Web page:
Could this explain figure 3 in Storms's paper "The Status of Cold Fusion
(2010) <http://lenr-canr.org/acrobat/StormsEstatusofcoa.pdf>"?

On Fri, Oct 24, 2014 at 9:46 AM, Alain Sepeda <alain.sep...@gmail.com>
wrote:

> Barry Kort on Dr bob blog reported challenging critiques of McKubre
> experiments
>
> http://www.drboblog.com/cbs-60-minutes-on-cold-fusion/#comment-37932
>
> maybe some already have the debunking, the correction... i imagien it is
> addressed:
>
>
>
> About a year after CBS 60 Minutes aired their episode on Cold Fusion, I
> followed up with Rob Duncan to explore Richard Garwin’s thesis that McKubre
> was measuring the input electric power incorrectly.
>
> It turns out that McKubre was reckoning only the DC power going into his
> cells, and assuming (for arcane technical reasons) there could not be any
> AC power going in, and therefore he didn’t need to measure or include any
> AC power term in his energy budget model.
>
> Together with several other people, I helped work out a model for the
> omitted AC power term in McKubre’s experimental design. Our model showed
> that there was measurable and significant AC power, arising from the
> fluctuations in ohmic resistance as bubbles formed and sloughed off the
> surface of the palladium electrodes. Our model jibed with both the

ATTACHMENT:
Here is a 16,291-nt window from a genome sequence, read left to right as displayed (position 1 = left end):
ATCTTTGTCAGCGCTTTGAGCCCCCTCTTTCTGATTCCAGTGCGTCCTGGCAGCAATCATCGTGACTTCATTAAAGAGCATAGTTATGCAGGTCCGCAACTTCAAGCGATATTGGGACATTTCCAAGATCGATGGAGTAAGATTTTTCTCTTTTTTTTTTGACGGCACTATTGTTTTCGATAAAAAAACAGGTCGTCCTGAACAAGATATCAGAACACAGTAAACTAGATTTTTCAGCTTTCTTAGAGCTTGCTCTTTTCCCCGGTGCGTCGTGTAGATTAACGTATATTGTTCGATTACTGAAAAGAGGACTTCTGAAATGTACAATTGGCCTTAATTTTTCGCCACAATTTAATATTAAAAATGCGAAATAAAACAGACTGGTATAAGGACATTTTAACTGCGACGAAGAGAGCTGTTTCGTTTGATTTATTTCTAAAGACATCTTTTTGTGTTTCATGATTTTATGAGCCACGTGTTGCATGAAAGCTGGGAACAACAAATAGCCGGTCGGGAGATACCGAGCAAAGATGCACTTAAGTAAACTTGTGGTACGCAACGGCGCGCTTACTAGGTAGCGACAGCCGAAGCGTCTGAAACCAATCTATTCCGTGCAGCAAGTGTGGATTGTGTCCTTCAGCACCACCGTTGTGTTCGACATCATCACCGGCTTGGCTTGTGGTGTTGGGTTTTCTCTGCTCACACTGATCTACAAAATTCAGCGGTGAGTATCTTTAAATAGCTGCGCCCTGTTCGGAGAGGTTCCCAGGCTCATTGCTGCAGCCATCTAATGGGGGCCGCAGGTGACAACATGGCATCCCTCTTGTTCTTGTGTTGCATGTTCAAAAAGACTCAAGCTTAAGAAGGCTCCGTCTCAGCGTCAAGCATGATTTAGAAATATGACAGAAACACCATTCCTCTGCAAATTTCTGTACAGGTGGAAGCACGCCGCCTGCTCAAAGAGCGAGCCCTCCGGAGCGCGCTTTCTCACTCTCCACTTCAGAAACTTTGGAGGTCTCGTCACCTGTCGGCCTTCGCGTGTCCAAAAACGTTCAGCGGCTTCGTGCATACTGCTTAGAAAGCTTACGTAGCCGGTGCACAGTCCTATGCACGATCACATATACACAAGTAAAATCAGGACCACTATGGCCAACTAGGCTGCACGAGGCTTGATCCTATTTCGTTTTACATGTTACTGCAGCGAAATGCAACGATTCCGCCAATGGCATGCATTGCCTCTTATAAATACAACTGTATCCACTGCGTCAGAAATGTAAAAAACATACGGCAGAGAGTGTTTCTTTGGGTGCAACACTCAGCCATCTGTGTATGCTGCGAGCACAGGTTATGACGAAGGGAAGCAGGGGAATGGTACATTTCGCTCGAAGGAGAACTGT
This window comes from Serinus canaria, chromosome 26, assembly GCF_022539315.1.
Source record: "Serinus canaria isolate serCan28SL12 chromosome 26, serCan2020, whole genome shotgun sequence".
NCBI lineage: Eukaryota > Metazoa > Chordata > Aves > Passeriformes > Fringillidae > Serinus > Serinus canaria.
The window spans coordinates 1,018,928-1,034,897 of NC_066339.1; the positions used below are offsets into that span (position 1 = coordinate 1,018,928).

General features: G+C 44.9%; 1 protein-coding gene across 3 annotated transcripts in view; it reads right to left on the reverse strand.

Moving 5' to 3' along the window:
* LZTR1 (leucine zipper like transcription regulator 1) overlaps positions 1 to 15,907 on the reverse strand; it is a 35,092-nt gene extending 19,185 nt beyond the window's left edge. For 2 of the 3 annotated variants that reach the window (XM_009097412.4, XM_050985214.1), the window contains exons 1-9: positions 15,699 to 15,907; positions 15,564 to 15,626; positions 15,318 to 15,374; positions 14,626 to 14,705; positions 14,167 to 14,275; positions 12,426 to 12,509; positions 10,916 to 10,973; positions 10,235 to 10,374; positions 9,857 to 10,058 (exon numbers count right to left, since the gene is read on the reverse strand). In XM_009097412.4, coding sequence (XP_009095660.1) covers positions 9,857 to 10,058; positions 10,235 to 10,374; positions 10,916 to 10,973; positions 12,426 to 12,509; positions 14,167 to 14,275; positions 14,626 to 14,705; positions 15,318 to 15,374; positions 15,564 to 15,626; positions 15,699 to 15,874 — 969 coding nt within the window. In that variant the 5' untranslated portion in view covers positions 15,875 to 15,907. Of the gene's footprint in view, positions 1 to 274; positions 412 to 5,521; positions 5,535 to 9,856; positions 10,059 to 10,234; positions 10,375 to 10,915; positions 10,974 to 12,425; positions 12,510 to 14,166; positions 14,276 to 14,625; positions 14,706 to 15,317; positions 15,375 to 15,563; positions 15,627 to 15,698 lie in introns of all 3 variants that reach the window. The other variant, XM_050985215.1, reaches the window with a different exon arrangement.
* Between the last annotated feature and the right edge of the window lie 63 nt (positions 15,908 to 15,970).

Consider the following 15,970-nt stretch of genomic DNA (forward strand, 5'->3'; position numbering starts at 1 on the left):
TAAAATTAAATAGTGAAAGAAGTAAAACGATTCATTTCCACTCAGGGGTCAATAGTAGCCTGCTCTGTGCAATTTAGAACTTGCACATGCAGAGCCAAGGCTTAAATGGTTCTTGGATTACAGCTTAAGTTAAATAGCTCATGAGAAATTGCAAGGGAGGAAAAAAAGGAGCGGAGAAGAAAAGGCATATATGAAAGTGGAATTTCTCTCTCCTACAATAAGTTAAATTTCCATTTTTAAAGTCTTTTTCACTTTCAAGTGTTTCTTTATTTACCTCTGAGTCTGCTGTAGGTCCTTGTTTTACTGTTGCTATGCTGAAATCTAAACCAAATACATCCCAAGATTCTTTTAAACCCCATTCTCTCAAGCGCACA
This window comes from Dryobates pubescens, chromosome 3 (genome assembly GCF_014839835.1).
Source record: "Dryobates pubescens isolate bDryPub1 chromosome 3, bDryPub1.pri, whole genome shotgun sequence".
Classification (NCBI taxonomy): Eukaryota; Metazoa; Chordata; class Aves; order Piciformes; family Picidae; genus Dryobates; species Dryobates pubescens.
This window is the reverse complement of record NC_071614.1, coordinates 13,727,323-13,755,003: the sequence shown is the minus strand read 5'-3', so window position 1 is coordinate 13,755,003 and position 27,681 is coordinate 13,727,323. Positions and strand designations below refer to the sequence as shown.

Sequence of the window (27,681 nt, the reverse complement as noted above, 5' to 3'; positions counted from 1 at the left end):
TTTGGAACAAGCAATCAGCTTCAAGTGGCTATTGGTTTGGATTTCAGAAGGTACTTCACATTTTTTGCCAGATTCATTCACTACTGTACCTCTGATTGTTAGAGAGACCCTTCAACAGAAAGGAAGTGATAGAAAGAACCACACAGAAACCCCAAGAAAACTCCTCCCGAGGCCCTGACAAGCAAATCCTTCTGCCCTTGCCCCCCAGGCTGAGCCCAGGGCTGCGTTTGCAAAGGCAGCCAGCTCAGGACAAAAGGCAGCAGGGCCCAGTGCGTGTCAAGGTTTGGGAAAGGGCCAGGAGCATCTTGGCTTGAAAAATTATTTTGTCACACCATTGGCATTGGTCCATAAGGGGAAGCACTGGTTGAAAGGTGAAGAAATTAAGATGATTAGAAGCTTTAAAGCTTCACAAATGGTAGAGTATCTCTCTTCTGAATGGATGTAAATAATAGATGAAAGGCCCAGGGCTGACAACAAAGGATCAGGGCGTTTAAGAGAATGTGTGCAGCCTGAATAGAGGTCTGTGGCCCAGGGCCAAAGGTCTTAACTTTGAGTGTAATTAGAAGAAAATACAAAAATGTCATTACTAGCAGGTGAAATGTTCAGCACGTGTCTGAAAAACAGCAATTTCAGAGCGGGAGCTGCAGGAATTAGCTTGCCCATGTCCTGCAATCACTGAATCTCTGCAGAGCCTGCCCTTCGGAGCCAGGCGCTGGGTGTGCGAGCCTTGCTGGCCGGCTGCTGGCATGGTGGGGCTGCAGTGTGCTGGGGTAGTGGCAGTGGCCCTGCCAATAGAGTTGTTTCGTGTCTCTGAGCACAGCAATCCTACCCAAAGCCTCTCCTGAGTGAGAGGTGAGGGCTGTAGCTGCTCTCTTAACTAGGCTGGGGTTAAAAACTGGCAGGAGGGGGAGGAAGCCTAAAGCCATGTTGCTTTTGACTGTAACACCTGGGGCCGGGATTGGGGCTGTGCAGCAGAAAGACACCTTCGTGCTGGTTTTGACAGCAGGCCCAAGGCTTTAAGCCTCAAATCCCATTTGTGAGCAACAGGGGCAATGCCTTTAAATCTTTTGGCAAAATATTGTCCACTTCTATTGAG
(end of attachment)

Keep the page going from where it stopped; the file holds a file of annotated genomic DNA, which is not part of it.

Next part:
> qualitative and quantitative evidence from McKubre’s reports:
>
> 1) McKubre (and others) noted that the excess heat only appeared after the
> palladium lattice was fully loaded. And that’s precisely when the Faradaic
> current no longer charges up the lattice, but begins producing gas bubbles
> on the surfaces of the electrodes.
>
> 2) The excess heat in McKubre’s cells was only apparent, significant, and
> sizable when the Faradaic drive current was elevated to dramatically high
> levels, thereby increasing the rate at which bubbles were forming and
> sloughing off the electrodes.
>
> 3) The effect was enhanced if the surface of the electrodes was rough
> rather than polished smooth, so that larger bubbles could form and cling to
> the rough surface before sloughing off, thereby alternately occluding and
> exposing somewhat larger fractions of surface area for each bubble.
>
> The time-varying resistance arising from the bubbles forming and sloughing
> off the surface of the electrodes — after the cell was fully loaded,
> enhanced by elevated Faradaic drive currents and further enhanced by a
> rough electrode surface — produced measurable and significant AC noise
> power into the energy budget model that went as the square of the magnitude
> of the fluctuations in the cell resistance.
>
> To a first approximation, a 17% fluctuation in resistance would nominally
> produce a 3% increase in power, over and above the baseline DC power term.
> Garwin and Lewis had found that McKubre’s cells were producing about 3%
> more heat than could be accounted for with his energy measurements, where
> McKubre was reckoning only the DC power going into his cells, and
> (incorrectly) assuming there was no AC power that needed to be measured or
> included in his energy budget model.
>
> I suggest slapping an audio VU meter across McKubre’s cell to measure the
> AC burst noise from the fluctuating resistance. Alternatively use one of
> McKubre’s constant current power supplies to drive an old style desk
> telephone with a carbon button microphone. I predict the handset will still
> function: if you blow into the mouthpiece, you’ll hear it in the earpiece,
> thereby proving the reality of an AC audio signal riding on top of the DC
> current.
>

Reply via email to